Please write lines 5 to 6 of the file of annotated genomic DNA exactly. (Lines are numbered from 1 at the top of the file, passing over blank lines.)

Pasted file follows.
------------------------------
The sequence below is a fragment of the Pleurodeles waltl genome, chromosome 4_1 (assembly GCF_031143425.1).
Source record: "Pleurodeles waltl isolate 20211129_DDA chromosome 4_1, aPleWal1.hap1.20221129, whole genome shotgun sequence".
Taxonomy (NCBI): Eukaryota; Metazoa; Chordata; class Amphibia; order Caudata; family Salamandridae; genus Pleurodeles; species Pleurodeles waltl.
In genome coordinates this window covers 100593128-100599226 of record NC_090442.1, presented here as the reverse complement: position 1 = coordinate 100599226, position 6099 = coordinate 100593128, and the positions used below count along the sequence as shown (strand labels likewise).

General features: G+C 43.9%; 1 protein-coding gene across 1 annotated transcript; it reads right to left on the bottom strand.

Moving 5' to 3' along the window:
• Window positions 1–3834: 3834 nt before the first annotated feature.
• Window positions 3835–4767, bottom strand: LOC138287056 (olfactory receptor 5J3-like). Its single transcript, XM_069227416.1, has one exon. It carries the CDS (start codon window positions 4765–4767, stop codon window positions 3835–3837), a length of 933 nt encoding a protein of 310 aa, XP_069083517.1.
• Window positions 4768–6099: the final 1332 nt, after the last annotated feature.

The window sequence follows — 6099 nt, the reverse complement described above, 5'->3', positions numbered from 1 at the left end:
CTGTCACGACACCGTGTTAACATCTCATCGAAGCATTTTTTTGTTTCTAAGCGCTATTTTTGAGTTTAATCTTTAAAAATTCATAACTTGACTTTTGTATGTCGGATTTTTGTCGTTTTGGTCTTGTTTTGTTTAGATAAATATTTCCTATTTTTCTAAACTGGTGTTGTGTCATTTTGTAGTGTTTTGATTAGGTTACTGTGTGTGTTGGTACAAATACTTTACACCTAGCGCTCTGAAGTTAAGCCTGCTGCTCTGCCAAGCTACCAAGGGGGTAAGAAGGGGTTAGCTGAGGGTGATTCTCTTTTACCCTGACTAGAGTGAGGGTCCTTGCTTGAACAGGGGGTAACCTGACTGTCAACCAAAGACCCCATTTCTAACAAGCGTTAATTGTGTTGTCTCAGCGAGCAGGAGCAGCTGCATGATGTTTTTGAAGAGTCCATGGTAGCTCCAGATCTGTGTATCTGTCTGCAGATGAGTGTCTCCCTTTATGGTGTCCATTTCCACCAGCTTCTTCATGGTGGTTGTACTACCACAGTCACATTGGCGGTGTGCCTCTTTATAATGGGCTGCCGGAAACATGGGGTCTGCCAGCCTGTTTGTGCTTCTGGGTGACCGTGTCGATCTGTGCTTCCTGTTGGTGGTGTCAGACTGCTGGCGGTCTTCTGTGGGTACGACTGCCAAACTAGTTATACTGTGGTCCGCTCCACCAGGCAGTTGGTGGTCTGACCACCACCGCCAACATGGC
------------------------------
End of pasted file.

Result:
General features: G+C 43.9%; 1 protein-coding gene across 1 annotated transcript; it reads right to left on the bottom strand.

Moving 5' to 3' along the window: